Guide students through their study of dinosaurs with these articles, lesson plans, online learning activities, and writing assignments.
An Interview With the Author and Illustrator of How Do Dinosaurs Go to School?
Jane Yolen and Mark Teague share if they were ever nervous about the first day of school and much more!
PreK–K, 1–2, 3–5
Jane Yolen and Mark Teague talk about why they made the book How Do Dinosaurs Go To School? and why they won't make a book about dinos using the potty!
Can you tell us a bit about the process of creating books together?
Jane Yolen: How does a writer who loves every word, work with an artist? Now don't be absurd. Actually, my editor has to love the text first, and then after we revise it several times (it feels like a hundred but I know it's not!), she sends the revision on to Mark who occasionally says, "I need something more visual here" or "How about different dinosaurs." And then I see his sketches and say "Great! Wonderful! Though the text says the dino is THROWING that not sitting on it." But always with great admiration, love-and good listening skills.
Mark Teague: The dinosaur books always begin with Jane's writing. She comes up with the verse, which tells me what I have to work with. Then I look at various dinosaur books I have at home and come up with a likely cast of characters. I look for dinosaurs that appeal to me, whether because they are strange or magnificent or just because they seem full of personality. Then I sketch them in different poses until they seem to fit the mood of whatever Jane has written. After that I give them families and homes and all the normal stuff that any kid might have. I try to create a world that is at the same time very ordinary and very, very strange.
What made you decide to send the dinosaurs to school?
JY: Why send all the dinosaurs off to a school? Did I think it was funny or daring or cool? Actually, I've been running out of topics for the big books. Still have lots for the board books. And since many of the boys and girls who began reading the dino books when they were barely toddlers are off to school this year, it seemed appropriate.
MT: Sending the dinosaurs to school was Jane's idea, and it was a great one, in my opinion. It gave us a chance to explore a lot of the issues that kids face in school — mostly issues about how they are supposed to behave — and how they aren't! It was great fun putting these huge, improbable creatures into a school setting, and letting them interact with their teachers and all the other kids.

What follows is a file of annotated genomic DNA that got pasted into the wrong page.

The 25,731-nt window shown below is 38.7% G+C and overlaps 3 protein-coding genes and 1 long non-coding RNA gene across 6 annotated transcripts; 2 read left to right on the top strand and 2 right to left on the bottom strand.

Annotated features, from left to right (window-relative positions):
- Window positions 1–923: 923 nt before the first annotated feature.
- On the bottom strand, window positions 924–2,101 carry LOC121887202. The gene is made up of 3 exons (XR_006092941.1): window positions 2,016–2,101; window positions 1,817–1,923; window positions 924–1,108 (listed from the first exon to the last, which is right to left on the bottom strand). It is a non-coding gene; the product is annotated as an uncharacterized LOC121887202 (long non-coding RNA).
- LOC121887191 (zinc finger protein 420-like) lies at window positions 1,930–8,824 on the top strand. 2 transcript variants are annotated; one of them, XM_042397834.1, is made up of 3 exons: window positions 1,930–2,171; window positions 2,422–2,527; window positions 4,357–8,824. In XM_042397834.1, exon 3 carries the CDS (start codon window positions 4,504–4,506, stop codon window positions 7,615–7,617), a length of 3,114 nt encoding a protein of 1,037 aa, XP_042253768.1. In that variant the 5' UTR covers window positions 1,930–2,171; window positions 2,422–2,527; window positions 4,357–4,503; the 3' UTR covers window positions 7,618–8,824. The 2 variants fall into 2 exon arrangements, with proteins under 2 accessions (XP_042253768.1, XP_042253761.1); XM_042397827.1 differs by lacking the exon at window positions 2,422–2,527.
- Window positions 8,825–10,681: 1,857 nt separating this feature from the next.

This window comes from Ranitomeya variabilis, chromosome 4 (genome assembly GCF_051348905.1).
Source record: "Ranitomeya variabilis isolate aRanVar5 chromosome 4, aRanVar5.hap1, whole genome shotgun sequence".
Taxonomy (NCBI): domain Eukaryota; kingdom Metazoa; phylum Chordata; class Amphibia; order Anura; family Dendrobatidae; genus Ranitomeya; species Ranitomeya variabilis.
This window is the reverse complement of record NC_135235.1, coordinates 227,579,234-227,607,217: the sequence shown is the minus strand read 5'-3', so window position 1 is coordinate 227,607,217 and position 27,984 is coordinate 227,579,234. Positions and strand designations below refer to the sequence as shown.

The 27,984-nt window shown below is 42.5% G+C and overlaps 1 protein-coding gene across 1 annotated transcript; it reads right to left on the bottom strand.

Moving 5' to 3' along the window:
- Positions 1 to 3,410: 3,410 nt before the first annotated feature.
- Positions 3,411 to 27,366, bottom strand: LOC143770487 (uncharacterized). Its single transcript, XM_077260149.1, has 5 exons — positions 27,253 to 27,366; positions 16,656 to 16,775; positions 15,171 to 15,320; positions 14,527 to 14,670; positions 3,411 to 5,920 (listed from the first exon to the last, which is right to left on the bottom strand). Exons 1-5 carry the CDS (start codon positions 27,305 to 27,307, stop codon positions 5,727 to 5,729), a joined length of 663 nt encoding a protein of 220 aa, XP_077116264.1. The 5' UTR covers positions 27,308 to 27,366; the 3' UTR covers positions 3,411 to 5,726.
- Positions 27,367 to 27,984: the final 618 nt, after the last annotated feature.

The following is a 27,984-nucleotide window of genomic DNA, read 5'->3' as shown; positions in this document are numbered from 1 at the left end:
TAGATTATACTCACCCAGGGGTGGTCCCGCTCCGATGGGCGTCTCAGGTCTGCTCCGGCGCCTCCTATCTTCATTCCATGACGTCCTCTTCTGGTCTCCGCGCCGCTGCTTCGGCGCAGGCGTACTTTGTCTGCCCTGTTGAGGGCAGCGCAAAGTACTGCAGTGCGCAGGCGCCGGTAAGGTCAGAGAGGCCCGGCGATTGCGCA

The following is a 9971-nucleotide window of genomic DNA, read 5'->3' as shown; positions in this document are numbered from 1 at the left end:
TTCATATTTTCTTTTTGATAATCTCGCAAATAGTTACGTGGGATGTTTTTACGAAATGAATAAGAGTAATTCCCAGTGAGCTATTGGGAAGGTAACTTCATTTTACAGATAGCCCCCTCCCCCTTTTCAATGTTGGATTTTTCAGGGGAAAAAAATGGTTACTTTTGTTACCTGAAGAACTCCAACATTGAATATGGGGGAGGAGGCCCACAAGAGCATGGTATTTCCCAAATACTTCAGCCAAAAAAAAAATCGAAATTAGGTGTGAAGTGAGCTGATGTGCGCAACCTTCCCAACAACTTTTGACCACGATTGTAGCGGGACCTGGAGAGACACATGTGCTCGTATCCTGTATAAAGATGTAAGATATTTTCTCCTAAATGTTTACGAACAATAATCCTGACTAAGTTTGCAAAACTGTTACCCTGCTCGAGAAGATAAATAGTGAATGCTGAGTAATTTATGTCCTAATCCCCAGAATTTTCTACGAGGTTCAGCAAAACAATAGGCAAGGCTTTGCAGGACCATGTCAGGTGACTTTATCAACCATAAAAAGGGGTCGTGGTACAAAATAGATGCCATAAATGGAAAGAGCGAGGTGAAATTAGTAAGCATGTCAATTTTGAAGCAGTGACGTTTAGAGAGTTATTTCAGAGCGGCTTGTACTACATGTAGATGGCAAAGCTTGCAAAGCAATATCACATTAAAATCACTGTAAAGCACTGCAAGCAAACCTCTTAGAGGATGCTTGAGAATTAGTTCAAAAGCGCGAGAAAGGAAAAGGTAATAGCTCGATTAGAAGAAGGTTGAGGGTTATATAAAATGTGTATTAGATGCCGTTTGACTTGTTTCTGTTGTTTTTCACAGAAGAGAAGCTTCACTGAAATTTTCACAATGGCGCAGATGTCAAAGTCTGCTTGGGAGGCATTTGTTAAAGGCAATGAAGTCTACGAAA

Were you ever nervous about the first day of school?
JY: Was this old dinosaur nervous to go? NO. Actually it was so long ago, I haven't a clue. Though I remember being nervous going into ninth grade because we'd moved from New York to Connecticut and I didn't know anyone in the school — not a single person. But by day's end I had a best friend and a boyfriend!
MT: I can remember being very nervous about going to school, especially on the first day of kindergarten. I had no idea what was expected of me, or how I was supposed to act, and I didn't know any of the other kids. It probably didn't occur to me that they felt just like I did. As it turned out it was our teacher who should have been nervous!
Can you tell us what is next for the dinosaurs?
MT: It all depends on what Jane has up her sleeve. There's practically no end to the possibilities; so many dinosaurs, so little time!
JY: What is the next for the dinosaur crew? I've lots of ideas, and could use more from you. Actually, I have sent two board books to my editor, one about driving in the car ("Are we there yet?") and one about taking a bath, but I have not heard back from her. And despite many letters asking for a dino potty book, I am adamant about not doing that. The bad behavior would be too. . .well, yucky.